In 1963, by which time he was a Liberal Party MP, he shamed his own government by revealing its preferential treatment for airline tycoon Sir Reginald Ansett ahead of an ordinary householder. ''One cannot avoid the conclusion,” he said, “that Mr Ansett received far greater consideration than did the widow, Mrs Felsenthaal, and that he received it because he was a man of greater influence.'' It was a memorable parliamentary speech but then Liberal premier Henry Bolte was not impressed.
It's hard to imagine a junior MP speaking up now for a constituent against the interests of his or her own party.
Later, as minister of local government and planning in the Hamer Government, Mr Hunt angered the development lobby and many leading Liberal lights by putting limits on development and preserving green wedges.
None of this was good for his political career. In 1992, after one run-in too many with then Liberal premier Jeff Kennett, he lost preselection for his seat, retired from politics and returned to practising law. Some might think it was an ignominious end to 33 years of political life but Colebatch saw it very differently:
“Alan Hunt's legacy is all around us - in the historic buildings and precincts he saved from demolition, in the green wedges of farmland he ensured were not built on, and in the bushland he kept on Melbourne's fringe for future generations to enjoy.”
One wonders how Greg Hunt felt as he read those words, and listened to the many eulogies at his father’s memorial service.
November 15, 2014
I AM writing in response to the opinion piece 'Political prisoners' published on November 8.
I was disappointed by the comments made in this article; particularly those related to my deceased father. The last paragraph is a rhetorical question and is very cutting. I’m not sure this question has any answer other than this – I felt the same as anyone feels when sitting at their parent’s funeral; extremely upset to have lost a loved one. My father was my mentor, my inspiration and a very close confidant.
The opinion piece written was exactly that, opinion. Watson is entitled to her views, as are we all, but nobody can really know what another person is thinking or feeling at any given time.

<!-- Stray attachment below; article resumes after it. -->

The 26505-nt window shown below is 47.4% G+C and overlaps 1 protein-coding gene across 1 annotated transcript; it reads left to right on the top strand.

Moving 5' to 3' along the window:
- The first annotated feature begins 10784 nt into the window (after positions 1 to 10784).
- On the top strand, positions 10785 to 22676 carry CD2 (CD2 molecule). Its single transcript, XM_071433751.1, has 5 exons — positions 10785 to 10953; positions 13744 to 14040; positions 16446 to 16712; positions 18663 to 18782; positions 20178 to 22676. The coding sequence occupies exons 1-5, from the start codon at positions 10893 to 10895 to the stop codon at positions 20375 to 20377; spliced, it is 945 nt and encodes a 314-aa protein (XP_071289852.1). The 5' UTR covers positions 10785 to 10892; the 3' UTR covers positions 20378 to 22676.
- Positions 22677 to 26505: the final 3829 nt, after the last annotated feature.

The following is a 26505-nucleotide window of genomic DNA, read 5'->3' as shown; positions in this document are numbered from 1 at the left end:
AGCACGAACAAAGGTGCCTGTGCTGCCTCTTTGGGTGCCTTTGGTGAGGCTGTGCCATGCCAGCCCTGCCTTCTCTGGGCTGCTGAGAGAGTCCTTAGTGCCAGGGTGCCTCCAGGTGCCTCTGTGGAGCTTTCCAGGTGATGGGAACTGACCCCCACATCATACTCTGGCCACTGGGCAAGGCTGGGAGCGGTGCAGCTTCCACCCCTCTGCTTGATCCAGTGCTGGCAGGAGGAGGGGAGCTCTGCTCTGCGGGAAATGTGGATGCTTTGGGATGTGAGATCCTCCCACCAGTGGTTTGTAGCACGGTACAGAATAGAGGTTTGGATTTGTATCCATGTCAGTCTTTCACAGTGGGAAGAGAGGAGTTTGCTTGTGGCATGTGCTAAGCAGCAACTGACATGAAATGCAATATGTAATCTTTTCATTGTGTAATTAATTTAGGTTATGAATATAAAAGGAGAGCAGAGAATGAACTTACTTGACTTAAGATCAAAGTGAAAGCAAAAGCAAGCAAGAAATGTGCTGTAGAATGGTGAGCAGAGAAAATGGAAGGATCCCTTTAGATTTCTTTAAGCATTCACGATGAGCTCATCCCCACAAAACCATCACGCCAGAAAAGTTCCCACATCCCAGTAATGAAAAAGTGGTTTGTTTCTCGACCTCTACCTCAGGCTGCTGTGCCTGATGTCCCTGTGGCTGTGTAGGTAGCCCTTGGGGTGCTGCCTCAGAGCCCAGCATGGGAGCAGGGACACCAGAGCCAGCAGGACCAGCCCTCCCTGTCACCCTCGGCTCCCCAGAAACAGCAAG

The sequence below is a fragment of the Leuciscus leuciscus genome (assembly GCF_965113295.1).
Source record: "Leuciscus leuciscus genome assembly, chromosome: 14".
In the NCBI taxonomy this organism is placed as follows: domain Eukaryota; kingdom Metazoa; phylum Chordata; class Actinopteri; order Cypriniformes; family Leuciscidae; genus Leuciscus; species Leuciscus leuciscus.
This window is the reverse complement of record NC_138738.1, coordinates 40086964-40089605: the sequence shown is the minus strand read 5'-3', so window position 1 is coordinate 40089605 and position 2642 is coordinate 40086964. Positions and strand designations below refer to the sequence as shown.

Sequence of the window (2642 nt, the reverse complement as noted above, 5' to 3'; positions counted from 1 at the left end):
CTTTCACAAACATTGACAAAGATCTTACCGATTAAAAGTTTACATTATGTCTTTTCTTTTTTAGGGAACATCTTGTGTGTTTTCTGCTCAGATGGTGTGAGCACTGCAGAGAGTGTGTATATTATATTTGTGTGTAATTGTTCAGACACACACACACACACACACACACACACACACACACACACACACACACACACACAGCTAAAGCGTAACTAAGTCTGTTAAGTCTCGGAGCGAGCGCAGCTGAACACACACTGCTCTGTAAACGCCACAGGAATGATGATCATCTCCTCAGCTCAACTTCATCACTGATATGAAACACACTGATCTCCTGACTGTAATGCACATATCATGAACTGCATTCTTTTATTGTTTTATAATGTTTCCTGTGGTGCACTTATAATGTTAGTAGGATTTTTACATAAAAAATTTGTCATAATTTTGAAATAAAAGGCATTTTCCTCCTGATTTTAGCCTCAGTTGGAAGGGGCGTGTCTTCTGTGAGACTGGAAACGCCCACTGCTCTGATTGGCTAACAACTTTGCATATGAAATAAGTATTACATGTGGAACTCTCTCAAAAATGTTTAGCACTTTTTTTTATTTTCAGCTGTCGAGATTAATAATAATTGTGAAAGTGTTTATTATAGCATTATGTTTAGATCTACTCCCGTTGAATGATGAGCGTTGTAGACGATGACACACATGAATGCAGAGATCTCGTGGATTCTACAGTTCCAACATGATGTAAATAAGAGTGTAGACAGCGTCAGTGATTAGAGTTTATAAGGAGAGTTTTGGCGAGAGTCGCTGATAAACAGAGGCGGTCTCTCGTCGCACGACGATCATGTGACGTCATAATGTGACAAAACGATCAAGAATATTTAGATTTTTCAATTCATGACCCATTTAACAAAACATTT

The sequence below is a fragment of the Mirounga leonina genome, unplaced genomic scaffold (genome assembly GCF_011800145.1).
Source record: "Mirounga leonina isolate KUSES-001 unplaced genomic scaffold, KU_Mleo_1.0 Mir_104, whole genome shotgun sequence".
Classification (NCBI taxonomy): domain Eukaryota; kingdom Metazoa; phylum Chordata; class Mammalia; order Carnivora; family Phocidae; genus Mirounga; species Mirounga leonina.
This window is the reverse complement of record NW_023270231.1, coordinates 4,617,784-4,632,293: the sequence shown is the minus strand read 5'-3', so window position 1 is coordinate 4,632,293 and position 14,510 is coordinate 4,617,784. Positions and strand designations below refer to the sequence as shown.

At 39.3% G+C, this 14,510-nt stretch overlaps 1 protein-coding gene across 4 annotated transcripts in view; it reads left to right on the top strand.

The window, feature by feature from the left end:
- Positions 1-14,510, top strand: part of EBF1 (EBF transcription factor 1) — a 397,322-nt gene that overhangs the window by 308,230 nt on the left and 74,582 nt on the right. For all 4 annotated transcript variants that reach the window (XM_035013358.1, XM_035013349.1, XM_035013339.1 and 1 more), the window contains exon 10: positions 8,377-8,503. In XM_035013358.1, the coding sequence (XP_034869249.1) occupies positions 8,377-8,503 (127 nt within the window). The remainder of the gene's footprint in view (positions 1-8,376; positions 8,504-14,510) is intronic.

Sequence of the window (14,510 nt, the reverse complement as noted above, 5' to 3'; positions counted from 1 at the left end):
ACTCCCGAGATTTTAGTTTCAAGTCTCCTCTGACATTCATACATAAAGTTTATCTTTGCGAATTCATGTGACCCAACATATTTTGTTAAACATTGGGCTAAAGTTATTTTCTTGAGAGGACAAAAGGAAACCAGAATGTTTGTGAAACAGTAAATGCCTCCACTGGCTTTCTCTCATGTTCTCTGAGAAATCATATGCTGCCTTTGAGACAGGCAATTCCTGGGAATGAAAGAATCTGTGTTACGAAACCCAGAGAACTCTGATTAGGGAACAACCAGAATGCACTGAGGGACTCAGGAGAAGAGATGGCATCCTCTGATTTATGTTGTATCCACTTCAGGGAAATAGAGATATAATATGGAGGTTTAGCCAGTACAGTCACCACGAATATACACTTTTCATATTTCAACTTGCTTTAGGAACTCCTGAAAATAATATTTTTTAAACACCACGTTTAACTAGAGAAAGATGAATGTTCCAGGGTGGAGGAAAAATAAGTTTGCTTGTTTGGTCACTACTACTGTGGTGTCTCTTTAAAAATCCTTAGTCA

Yes, politics can be challenging but that is one of the reasons I enjoy it. No two days are ever the same and you have people with differing views and beliefs working together for the good of the Australian people.
I would also like to correct the record about the comments made in reference to my thesis, A Tax to make the Polluter Pay. You intimated that the undergraduate paper I wrote was about an emissions trading scheme for climate change. This is false. The thesis was actually about zinc, cadmium and lead poisoning.
I absolutely focused then and now on market mechanisms. The Emissions Reduction Fund is a baseline and credit scheme with funds allocated through a reverse auction or market program. It was precisely the lessons learned 24 years ago in that thesis that have now been applied.
By contrast, the carbon tax was both a tax and a system that included $30 billion of handouts to large corporations including $5.5 billion, no strings attached, to Victorian brown coal providers. This, amazingly, included cash transfers of approximately $250 million each to Hazelwood, Yallourn and Loy Yang before the carbon tax even started.
The tax did not do the job it set out to do. In its two-year lifespan, the carbon tax hit the economy to the tune of $15.4 billion. In its first year, emissions fell by 0.1 per cent.
The whole design of the carbon tax was around driving up electricity and gas prices, forcing them onto low-income earners.
The Government believes in climate change – clearly, absolutely and unequivocally – and is committed to our emissions reduction target. There has been no change on this position from when the Coalition was in Opposition to now being in Government.
By abolishing the carbon tax, we are reducing the cost for pensioners, seniors and low-income families.